Andrew Miller, Fire-Fanner


Thursday night, with one out, with the eventual tying run on third base and the potential winning run on first, Mike Shildt called upon Andrew Miller. Over his career, Miller has thrived as the "fireman," most famously in the Cleveland Indians almost-World-Series run. And this time, like so many other times before, Miller entered and retired the only two batters he faced.

Inning over.


Inning over – except now the game was tied. You see, Miller induced a groundout to the first batter he faced. With the runner on third, the Cardinals needed Miller’s first out to be a strikeout. Miller got a groundout, then a flyout, and the game was tied.


Frankly, that outcome shouldn’t have come as a surprise. Jason Heyward, the groundout “victim,” is a tough strikeout. He’s struck out in only 19% of his plate appearances this year and puts nearly half the balls he hits on the ground. Heyward was the perfect hitter in the situation for the Cubs. That didn’t used to matter against Andrew Miller, because he used to strike everyone out – used to:





Yikes. Miller’s strikeout rate over his last 20 games sits at 19.4% - the lowest of any such stretch since he converted from starter to reliever. He had a blip where he sorta-maybe looked like his old self this year, but other than that - yuck. And you know what makes a strikeout rate that low even worse, especially for a fireman reliever? Walks.





Yeah, that’s a big WOOF. Over those last 20 games, Miller’s walking one out of every six hitters he faces. Compounded by his struggles to get outs lately, that means he’s walking almost a batter per inning (~7 per 9IP). His K-BB ratio in that stretch sits at a lowly 3.0% - Miller had never run a K-BB ratio lower than 8% in his career as a reliever and hadn’t dropped below 13% since 2013. He's not putting out mid-inning flames - he's starting the fire.


This isn’t really a new development for Miller, either. While it’s never been to this extreme, the warning signs have been everywhere. His 2018 ERA of 4.24 was more than 2 runs worse than his bullpen ERA since 2012 and almost a run higher than his worst season as a full-time reliever. His FIP, while still clocking in at a respectable 3.51, was more than a run and a half worse than the prior year.


The building blocks of his recent performance might be even more troubling. Fastball velocity? Down from 95.4mph in 2016 to 92.7mph this year with successive drops every season. Slider velocity? 84.6 to 82.6. Batters used to chase 40% of his pitches outside the zone and only swing at 50% of the ones inside it - not exactly a recipe for hitter success. This season, those rates are at 30% and 60%, respectively. He’s allowing 1.79 HR/9 which would be the highest of his entire career (and would be higher if not for this play by Fowler). The last time he ended a season above even one homer per nine was 2011.


In other words, Miller doesn’t look like has the stuff anymore to be an effective fireman. And yet, that’s exactly how he’s been used out of the Cardinals bullpen:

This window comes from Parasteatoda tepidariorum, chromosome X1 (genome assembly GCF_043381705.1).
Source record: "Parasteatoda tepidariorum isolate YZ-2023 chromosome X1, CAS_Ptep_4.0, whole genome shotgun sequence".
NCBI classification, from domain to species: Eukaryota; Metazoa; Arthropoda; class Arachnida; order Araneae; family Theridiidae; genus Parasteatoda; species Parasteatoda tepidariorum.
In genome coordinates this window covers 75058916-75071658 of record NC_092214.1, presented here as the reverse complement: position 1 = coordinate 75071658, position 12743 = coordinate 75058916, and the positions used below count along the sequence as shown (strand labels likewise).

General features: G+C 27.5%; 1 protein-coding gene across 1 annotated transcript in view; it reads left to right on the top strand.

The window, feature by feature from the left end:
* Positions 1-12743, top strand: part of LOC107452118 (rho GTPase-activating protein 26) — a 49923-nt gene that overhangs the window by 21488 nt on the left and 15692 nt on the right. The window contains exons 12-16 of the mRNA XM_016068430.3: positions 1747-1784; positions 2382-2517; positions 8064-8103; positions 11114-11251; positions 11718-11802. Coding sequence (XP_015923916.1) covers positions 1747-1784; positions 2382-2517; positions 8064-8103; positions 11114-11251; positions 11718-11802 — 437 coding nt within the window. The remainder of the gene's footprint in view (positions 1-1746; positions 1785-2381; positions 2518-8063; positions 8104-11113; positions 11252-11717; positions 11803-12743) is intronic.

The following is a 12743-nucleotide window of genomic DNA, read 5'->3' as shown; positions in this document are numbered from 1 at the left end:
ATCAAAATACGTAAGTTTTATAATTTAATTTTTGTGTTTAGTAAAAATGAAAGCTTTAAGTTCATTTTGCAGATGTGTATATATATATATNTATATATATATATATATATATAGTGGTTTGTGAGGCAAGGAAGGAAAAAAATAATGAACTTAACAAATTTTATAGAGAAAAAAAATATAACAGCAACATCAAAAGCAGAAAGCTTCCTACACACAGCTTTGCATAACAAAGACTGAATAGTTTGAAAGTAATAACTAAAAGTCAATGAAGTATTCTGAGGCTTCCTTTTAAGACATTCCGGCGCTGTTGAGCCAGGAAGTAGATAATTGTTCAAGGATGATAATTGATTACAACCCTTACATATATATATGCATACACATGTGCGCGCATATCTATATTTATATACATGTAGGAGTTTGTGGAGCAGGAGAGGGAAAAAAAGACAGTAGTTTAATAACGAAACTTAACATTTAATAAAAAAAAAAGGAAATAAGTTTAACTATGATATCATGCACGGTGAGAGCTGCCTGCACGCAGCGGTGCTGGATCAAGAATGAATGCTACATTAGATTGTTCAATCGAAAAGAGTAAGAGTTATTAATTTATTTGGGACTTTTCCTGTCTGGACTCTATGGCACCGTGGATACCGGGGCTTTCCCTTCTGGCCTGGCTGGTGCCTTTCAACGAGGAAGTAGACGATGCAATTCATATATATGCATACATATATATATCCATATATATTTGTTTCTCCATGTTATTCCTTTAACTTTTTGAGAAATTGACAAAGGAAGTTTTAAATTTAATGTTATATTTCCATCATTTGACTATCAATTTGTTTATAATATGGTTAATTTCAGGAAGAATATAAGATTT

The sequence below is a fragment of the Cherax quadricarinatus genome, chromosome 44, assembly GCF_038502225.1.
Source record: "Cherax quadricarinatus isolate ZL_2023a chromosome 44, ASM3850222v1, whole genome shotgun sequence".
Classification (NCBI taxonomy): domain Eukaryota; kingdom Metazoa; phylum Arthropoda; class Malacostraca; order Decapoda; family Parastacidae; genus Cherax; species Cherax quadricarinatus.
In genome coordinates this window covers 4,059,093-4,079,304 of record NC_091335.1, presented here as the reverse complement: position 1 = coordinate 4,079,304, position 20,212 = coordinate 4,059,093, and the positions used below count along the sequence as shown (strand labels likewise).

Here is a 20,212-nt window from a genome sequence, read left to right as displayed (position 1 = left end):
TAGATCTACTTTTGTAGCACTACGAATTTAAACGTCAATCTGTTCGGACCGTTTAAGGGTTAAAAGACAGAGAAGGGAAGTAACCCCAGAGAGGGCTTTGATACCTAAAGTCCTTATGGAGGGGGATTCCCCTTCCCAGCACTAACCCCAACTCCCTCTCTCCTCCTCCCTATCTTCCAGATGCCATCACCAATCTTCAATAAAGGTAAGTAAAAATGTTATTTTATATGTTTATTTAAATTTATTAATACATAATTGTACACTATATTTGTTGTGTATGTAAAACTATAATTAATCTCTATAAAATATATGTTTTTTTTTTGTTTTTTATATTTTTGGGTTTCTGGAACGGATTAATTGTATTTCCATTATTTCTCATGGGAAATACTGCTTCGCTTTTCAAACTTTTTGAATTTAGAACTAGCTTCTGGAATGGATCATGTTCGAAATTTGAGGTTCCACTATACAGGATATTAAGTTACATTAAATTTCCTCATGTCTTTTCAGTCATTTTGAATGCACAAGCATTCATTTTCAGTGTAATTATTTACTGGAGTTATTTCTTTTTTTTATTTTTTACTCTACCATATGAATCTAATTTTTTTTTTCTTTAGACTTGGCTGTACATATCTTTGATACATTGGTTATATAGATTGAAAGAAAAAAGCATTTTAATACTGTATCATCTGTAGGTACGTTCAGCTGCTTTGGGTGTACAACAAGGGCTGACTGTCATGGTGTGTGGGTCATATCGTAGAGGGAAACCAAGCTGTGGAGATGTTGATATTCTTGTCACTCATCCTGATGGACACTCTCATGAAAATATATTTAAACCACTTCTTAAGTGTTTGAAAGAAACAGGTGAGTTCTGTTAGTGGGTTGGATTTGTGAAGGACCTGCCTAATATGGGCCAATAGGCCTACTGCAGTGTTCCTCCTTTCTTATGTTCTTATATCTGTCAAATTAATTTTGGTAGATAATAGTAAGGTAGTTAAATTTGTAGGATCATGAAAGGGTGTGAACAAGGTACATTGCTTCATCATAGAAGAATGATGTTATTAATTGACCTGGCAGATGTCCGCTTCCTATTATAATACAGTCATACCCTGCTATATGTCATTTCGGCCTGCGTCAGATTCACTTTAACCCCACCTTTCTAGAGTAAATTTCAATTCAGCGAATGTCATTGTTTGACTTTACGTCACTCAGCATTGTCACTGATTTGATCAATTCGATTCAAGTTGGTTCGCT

Back to K-BB% again, but this time with gmLI. gmLI is a measure of leverage index at the time a pitcher enters the game; higher number, higher pressure. For the Cardinals, eleven pitchers have tossed at least five innings of relief since the break (plus Mike Mayers which, well, you know). Eight of them have a higher K-BB% than Miller. None of them have entered into higher pressure situations, on average, than Miller. Being in the top-left of the chart is bad. Miller is the top-left of the chart. He’s not getting the results, he doesn’t have the stuff, but he’s still facing the most important batters.


Frankly, the way Shildt uses Miller at this point in the season is unlikely to change. After all, the organization paid him to take these innings and face it – if you were in Shildt’s shoes, would you rather answer questions after a game you lose with an unheralded bullpen arm from the organizational depths, or one you lost with Miller? You go with Miller and lose – shit happens. You go with Junior Fernandez and you’ll be second-guessed.


Thus far in the second half, everyone in the Cardinals bullpen has a better FIP than Andrew Miller. Most of them have a better ERA. It probably won’t change how the Cardinals use him, and maybe it shouldn’t – the team needs Andrew Miller to be at least Andrew-Miller-ish if they want to make a deep postseason run. We fans better hope Miller figures it out.


I don’t know if I’d put this in the “encouraging” bucket, but when Miller gets his fastball up above 94mph and his slider above 84mph, his pitches get whiffs and suppress wOBA just like they did during his peak. The obvious problem is that he hasn’t hit 94 with a heater since July 19th or 84 with a slider since August 7th.


(Of course, as I wrote this, Miller pitched against the Cubs in the 8th inning of another key one run game. On his second pitch of the outing, he eclipsed 94 with a fastball to Schwarber in the midst of a clean inning.)


Maybe this stretch run will give him an extra shot of adrenaline.